Tuesday, September 16th was a lovely day, and the boys were all on hand for medical examination. As a rule we were a little timid and anxious, for we knew not how rigid the examination would be, or how many of us would be rejected.

Dr. Hiram F. Stevens, of St. Albans, had been appointed and was present, ready to discharge the duty assigned him. He looked and appeared like a kind hearted gentlemen of the old school and came with a well earned reputation in St. Albans, where he was born and was a prominent citizen and physician. He assured us no one would be harmed, and no occasion to be frightened. We were taken one by one, into the parlor of the hotel, and given such an examination as was required to ascertain our probable fitness for soldiers. This took all day for there were 126 for examination. THe manner of examination was novel and some blushed, when asked to strip to the skin. The doctor was full of fun and joked as he carefully handled and looked us over, taking from three to five minutes in each case. Only a few were rejected, thirteen out of one hundred and twenty-six. Some of the rejected were much disappointed, and other consoled them with the remark, "no danger of being drafted now." The selectmen of the several towns were present on this occasion, and deeply interested, for unless enough of their enlisted men passed the examination, they would be obliged to find others to fill up their quota under the call, (and that very quickly), for appearances indicated we should leave the state for the front very soon. most of the boys returned to their homes for the night, others remained at the hotel. Just before separation Captain Clark expressed his regrets that any had been found to be physically disqualified for the army, and was very sorry to part with any who had enlisted into his company, also gave notice that he would announce on Friday the appointment of the non-commissioned officers, that the medical examination being over, the selections could be made and that the officers would look the situation over, and do the best they could to please every one, and was very sorry that the regulations did not permit the appointment of more officers, believing from his acquaintance, though brief, that nearly all would make first class sergeants and corporals, and was grieved to think that some must be disappointed, also said that we must now commence military drill, that there were some in the company who had seen service and would give instructions in marching until sergeants and corporal s were appointed, and to be on hand at 9 o'clock the next morning.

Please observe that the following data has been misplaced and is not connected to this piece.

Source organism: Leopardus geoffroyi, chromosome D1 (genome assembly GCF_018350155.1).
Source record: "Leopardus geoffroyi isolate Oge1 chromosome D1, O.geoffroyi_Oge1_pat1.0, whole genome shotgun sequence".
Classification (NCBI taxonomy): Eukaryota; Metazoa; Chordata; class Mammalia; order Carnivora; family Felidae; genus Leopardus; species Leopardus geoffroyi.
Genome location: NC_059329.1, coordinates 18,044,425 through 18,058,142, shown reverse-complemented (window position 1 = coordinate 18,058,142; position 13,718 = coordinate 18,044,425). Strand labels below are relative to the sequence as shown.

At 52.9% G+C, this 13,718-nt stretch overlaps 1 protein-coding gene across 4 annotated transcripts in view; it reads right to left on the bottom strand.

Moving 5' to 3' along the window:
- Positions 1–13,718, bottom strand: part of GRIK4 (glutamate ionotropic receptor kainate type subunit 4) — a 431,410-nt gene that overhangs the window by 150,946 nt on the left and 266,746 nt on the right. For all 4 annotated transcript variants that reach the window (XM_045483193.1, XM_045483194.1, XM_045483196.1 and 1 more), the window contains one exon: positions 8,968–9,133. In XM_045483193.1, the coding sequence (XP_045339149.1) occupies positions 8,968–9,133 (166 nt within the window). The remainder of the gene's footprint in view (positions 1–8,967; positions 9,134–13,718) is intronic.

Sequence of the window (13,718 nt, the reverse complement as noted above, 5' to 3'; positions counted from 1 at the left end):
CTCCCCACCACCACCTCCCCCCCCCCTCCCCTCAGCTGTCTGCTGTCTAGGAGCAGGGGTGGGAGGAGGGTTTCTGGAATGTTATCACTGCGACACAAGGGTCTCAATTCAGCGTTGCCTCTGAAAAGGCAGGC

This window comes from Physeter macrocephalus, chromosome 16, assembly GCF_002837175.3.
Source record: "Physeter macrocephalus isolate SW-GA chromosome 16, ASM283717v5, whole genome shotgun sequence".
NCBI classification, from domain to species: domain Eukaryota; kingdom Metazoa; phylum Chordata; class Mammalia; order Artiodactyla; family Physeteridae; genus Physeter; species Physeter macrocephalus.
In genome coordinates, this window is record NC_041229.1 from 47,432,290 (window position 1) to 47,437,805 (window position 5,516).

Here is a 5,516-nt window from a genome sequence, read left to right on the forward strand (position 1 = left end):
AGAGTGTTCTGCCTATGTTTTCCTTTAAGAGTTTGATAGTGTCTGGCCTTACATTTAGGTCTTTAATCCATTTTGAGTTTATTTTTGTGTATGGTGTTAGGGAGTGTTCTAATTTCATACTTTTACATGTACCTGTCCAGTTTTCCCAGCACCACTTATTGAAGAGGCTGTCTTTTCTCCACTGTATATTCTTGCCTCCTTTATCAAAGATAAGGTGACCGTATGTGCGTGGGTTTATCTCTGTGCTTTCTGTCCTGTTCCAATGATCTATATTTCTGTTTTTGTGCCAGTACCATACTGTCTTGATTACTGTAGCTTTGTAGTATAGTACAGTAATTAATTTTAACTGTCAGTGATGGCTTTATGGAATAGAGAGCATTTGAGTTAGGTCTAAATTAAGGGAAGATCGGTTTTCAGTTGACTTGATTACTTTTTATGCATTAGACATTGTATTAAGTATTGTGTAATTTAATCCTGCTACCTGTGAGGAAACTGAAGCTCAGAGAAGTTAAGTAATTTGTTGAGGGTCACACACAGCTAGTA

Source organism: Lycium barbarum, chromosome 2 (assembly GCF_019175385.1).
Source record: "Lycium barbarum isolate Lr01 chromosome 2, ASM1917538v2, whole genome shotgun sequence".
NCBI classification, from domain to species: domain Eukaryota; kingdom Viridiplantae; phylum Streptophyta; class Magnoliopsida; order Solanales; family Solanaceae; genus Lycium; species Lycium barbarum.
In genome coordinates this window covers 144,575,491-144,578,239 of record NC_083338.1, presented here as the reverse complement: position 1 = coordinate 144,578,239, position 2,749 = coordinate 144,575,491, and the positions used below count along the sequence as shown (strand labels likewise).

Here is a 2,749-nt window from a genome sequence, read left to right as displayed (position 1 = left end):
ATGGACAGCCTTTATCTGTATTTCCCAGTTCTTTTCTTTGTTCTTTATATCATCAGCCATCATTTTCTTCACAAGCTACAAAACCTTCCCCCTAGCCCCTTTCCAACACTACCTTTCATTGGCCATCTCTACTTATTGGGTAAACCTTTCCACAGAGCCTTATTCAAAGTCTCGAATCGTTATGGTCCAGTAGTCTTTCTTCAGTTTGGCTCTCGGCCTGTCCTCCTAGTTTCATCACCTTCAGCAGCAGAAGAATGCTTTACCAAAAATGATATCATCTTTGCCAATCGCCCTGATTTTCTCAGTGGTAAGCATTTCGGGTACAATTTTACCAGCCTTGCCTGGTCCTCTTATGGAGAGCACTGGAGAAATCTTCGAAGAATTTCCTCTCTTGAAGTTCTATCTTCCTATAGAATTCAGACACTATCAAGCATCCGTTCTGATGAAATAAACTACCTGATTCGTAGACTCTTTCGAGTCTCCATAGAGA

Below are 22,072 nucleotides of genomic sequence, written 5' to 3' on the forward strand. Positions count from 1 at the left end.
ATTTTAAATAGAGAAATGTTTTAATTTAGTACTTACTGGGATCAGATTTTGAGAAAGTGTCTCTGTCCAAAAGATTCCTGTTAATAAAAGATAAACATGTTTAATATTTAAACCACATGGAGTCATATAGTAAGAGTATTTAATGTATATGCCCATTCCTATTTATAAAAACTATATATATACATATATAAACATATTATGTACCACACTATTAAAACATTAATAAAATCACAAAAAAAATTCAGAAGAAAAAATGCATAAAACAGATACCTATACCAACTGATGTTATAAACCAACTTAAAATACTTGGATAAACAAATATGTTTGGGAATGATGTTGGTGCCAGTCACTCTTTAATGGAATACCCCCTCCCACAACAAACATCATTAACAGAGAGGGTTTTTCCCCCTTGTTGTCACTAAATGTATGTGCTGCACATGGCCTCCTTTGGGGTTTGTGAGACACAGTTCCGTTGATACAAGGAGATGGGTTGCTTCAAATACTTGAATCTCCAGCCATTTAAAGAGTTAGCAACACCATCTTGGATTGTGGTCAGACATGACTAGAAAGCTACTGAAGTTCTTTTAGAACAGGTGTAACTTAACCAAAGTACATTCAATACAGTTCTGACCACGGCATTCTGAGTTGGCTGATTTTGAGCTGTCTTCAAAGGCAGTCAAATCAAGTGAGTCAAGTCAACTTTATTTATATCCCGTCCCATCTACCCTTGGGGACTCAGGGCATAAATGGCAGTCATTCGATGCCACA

All were on hand at the appointed hour and were lined up in front of the hotel for instruction. Not one looked like a soldier except Captain Clark, and he had on the uniform that he wore when he was captain of Company A, 1st Regiment Vt. Volunteers, three months' men.

The captain undertook to form us in a straight line, but after repeated trials gave it up; it was our first effort, we stood facing the same way, and side by side, but the line was more like rail fences we found at Camp Carusi, that disappeared so quickly after we arrived there. He finally divided us into squads of some twenty in each and placed us in charge of Black, Whitney, Smith, Church and Sisco, and they took us out on the Common to receive our first military lessons.

It was my good luck to be in the squad of Geo. G. Blake, later elected captain, and who had served three months as sergeant in Company A, 1st Vt. Regiment in the spring and summer of 1861. He took us up opposite of the village cemetery where stood a good stretch of fence and placed us up against it, and in this way formed a pretty good line, placing the tallest at the head of the line and then asked us to count twos. This was Greek to us. None in this squad knew what to do, but were told and did it then all right, and he, Blake, said "Now when I say aright face number one will turn one-quarter way round to the right standing in the same places, No. 2 will, when they turn take one step to the right and forward so as to be online with No. 1 man, forming double or two ranks;" this was a long order and all were ignorant, but apt and eager to learn. This we practised for some time, and had it not been for the cemetery fence nearby, the line would have been anything but straight. We could see now the reason by placed along the side of the fence.

After a little the order was given "right dress." No one moved, but were told what to do and how, and soon had that. Then came instruction how to march and keep step, stepping off with left foot first then the right, and so we started down the road. Sergeant Blake marking time by saying, "Left, right, left, right," and keeping watch to see if all were doing as told. this was the first lesson, and it lasted about two hours. It was hot and the boys began to look red in the face and wanted to rest. It was about noon, and down to the hotel we all went to dinner, well satisfied with the first lesson necessary to fit us for soldiers.